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A Lot or a Little?
What you will—and won't—find in this TV show.
Hart and his guests talk about sometimes complicated life experiences in a thoughtful and positive way. If nothing else, it's positive for young viewers to see adults practice self-awareness and willingness to talk about their struggles.
Positive Role Models
The idea that celebrities should serve as role models is debatable in itself. However, just as people, Hart and his guests present their experiences in an open and honest way, often emphasizing the importance of mental health and family time.
Hart's famous guests in the first 11 episodes include Black and White men and women (e.g., Miley Cyrus, Don Cheadle, Cameron Diaz, Ice Cube) who have had diverse life experiences.
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Sex, Romance & Nudity
Some guests talk about their romantic partners. This is usually brief and always positive and respectful.
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Each guest sets the tone for their episode. Some use words like "f--k" and "s--t" many times, while some episodes contain no swearing whatsoever.
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Products & Purchases
The very idea of celebrity talk shows is tied to a consumerist culture. Why do we care about who these people are and what they have to say? It's a complicated question that families are sure to have different opinions on.
Drinking, Drugs & Smoking
Hart to Heart is set in a "wine cellar," with guests usually drinking onscreen. It's an appropriate and responsible use of alcohol and isn't likely to be harmful to young viewers.
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Parents Need to Know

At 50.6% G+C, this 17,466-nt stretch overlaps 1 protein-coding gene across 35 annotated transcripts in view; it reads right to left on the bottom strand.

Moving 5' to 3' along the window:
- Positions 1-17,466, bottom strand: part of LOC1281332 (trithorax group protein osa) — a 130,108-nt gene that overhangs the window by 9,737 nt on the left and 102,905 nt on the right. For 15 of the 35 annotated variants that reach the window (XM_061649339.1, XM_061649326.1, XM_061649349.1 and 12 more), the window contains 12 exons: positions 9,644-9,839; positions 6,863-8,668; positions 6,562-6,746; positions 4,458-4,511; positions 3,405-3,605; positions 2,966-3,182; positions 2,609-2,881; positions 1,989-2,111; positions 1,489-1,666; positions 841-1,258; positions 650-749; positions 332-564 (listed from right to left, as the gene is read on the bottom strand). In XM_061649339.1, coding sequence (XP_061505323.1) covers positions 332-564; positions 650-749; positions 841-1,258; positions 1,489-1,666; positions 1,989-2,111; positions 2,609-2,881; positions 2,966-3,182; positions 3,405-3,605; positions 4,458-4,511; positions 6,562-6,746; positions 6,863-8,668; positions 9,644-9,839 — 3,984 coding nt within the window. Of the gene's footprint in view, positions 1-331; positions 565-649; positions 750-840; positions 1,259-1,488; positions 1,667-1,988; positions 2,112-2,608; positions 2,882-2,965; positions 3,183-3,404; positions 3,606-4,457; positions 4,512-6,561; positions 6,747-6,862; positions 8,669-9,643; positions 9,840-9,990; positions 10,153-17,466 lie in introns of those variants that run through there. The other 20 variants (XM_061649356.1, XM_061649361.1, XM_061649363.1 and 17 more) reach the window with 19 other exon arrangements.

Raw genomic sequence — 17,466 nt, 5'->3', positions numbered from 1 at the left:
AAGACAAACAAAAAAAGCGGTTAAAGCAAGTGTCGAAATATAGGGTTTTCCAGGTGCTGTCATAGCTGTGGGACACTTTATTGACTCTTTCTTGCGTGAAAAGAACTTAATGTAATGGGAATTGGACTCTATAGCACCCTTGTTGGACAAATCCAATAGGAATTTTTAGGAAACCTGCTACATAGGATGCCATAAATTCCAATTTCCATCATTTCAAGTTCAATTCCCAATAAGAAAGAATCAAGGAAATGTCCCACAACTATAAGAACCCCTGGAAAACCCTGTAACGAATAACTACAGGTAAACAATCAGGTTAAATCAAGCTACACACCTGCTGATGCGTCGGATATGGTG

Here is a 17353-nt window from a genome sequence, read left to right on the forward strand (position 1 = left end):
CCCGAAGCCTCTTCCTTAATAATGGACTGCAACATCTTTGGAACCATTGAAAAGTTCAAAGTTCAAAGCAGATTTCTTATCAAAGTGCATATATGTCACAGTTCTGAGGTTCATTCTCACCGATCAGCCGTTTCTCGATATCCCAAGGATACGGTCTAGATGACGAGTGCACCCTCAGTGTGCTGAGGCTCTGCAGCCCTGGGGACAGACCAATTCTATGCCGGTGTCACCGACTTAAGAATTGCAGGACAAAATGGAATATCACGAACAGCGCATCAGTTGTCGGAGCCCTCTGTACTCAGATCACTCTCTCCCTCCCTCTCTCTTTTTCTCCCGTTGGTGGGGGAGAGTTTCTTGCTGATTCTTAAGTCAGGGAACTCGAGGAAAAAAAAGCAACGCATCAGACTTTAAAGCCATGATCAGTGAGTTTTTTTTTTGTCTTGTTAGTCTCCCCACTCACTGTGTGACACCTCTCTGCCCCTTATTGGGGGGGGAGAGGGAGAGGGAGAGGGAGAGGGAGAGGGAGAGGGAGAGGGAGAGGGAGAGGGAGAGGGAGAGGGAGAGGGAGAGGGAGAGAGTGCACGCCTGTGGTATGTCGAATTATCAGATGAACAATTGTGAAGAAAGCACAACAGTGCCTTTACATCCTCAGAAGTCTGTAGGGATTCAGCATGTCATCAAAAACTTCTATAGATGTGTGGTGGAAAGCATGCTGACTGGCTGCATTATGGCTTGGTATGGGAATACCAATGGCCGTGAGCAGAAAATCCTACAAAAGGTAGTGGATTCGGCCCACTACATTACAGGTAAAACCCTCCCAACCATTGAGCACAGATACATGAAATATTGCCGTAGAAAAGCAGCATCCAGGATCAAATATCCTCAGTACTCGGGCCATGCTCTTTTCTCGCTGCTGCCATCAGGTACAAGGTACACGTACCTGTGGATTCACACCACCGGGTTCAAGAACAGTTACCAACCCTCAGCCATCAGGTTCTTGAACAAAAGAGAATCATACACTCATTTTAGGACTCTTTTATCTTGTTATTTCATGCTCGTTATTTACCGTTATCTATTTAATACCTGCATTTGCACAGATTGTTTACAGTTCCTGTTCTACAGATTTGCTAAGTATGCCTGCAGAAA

Parents need to know that Hart to Heart is a more casual take on talk show conventions. Hosted by comedian Kevin Hart, each episode serves as a long-form interview with a single celebrity guest, and Hart takes a back seat to allow each guest to set the tone and drive the conversation. The set is made to look like a pristine talk show studio set up in a massive wine cellar, and aside from Hart and his guest, the only other person to appear onscreen is the "somm" (Hart's shortened word for "sommelier"). The somm's job is to open each episode by pouring Hart and his guest a glass of wine and is typically not seen again. Aside from this reasonable alcohol consumption, there is occasional use of adult language, with some episodes containing words like "s--t" and "f--k."
Is It Any Good?
A viewer's relationship with Hart to Heart is likely going to be linked to their experience with celebrity culture as a whole. Choosing to be rid of a traditional interview format has pros, most prominently that it's not a carbon copy of every other late-night talk show on TV. That said, it also lacks the more prepared bits that some viewers really enjoy, such as recapping the news on The Daily Show, or the meta, over-the-top silliness and self-deprecation that made Conan O'Brien's shows a beloved favorite for so many years. Stripping that shiny layer away from the talk show format leaves two people talking honestly about their lives and experiences, and that's, well, just fine. It may be more or less interesting to a viewer who is more or less interested in the work these actors and musicians have done, and it's that simple.
There is some beauty in that simplicity though. Some audiences watch television to experience the effects of grand dramatic storytelling and million-dollar costume budgets. But sometimes, it's nice to have pleasant and mildly engaging background noise while you complete household chores. Let's think of it this way - Hart to Heart is probably a very low-budget endeavor for its network, meaning it's a low-effort investment for them. In turn, it also asks for a low-effort commitment from its audience. Everybody wins, even if it's not the greatest show anyone has ever seen.
Did we miss something on diversity?
Research shows a connection between kids' healthy self-esteem and positive portrayals in media. That's why we've added a new "Diverse Representations" section to our reviews that will be rolling out on an ongoing basis. You can help us help kids by suggesting a diversity update.